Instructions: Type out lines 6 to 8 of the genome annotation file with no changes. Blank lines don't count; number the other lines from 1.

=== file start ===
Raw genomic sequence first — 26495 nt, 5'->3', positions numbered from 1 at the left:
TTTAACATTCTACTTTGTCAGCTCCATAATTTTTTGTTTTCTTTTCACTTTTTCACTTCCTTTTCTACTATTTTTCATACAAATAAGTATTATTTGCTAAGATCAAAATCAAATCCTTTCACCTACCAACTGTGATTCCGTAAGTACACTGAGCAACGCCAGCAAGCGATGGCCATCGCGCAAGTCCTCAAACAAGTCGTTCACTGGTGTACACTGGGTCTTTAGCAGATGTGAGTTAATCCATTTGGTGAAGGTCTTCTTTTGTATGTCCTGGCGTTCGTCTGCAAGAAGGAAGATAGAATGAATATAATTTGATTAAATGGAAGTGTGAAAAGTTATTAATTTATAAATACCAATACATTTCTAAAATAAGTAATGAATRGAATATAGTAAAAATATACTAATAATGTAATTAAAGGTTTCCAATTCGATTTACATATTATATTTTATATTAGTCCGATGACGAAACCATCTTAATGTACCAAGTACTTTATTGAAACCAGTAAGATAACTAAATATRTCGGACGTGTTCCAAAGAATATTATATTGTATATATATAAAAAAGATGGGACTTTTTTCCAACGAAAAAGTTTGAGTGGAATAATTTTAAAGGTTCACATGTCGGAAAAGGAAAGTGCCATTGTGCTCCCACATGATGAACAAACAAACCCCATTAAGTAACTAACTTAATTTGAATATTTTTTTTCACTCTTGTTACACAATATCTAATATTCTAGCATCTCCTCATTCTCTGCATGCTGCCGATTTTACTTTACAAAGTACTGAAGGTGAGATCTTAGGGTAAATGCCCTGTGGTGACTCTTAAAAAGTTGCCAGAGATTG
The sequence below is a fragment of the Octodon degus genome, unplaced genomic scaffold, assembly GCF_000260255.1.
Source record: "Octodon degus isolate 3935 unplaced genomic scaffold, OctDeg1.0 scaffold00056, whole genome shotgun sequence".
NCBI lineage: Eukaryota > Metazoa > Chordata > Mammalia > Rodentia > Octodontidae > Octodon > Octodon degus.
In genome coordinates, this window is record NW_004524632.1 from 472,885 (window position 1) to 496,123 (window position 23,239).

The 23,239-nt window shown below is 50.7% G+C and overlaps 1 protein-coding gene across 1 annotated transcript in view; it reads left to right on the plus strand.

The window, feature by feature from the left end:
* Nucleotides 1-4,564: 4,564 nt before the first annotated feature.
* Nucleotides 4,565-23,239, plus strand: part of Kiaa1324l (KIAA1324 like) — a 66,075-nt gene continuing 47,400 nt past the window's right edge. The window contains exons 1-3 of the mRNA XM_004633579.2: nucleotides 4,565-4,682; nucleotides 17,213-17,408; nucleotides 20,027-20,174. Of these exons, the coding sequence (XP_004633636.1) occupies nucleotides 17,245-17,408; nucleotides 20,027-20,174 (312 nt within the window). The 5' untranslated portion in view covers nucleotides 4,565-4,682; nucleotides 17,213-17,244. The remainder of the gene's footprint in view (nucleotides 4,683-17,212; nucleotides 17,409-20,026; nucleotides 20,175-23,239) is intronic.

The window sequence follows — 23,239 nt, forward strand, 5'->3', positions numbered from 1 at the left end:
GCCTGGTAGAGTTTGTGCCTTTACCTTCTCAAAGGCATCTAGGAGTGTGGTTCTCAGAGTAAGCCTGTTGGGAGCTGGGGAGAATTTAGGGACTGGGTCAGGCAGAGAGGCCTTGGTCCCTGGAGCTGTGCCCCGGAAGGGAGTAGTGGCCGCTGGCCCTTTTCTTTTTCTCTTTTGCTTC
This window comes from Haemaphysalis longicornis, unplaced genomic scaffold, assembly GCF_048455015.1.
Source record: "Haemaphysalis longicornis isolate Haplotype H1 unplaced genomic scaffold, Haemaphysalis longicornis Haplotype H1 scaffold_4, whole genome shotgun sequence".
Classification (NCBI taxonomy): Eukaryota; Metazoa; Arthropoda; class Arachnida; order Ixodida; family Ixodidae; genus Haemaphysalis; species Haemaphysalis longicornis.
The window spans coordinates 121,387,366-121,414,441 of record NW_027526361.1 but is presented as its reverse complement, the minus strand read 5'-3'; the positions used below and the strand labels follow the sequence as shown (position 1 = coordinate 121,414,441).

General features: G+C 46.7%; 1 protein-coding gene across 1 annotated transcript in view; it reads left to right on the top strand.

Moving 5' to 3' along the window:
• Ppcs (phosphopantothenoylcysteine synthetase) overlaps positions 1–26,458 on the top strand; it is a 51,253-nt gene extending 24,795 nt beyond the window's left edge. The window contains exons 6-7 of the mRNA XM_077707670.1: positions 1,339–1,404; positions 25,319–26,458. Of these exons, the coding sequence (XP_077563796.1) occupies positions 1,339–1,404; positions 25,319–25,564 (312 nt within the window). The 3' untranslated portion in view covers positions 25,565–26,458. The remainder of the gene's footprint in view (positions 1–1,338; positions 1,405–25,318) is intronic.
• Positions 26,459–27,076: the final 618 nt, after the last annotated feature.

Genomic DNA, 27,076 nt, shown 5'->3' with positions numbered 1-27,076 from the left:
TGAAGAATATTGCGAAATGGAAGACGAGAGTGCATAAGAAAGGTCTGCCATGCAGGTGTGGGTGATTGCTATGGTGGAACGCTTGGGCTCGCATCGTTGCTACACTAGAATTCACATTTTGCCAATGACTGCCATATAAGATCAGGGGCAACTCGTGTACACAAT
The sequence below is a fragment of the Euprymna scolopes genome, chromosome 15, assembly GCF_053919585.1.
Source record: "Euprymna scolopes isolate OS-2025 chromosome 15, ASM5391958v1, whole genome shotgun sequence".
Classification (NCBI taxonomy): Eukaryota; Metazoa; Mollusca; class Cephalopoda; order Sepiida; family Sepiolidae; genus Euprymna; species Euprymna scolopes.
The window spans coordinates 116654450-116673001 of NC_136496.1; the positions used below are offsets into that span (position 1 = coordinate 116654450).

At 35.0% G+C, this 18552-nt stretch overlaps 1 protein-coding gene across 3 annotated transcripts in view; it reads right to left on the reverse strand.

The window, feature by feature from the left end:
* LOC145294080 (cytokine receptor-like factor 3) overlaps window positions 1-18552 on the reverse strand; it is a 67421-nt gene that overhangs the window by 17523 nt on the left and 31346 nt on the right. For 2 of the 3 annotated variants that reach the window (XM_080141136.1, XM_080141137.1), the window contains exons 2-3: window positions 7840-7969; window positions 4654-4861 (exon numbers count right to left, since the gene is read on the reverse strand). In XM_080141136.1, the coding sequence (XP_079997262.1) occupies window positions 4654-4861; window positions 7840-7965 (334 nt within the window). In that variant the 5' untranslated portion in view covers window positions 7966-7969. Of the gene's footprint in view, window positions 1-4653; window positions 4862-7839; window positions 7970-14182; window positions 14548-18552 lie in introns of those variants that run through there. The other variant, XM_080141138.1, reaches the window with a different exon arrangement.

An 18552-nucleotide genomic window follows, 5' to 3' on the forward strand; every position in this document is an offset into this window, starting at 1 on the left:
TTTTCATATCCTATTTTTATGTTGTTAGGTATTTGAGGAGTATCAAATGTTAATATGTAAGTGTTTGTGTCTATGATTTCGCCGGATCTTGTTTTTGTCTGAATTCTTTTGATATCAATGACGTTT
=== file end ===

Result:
In genome coordinates, this window is record NW_004524632.1 from 472,885 (window position 1) to 496,123 (window position 23,239).

The 23,239-nt window shown below is 50.7% G+C and overlaps 1 protein-coding gene across 1 annotated transcript in view; it reads left to right on the plus strand.

The window, feature by feature from the left end: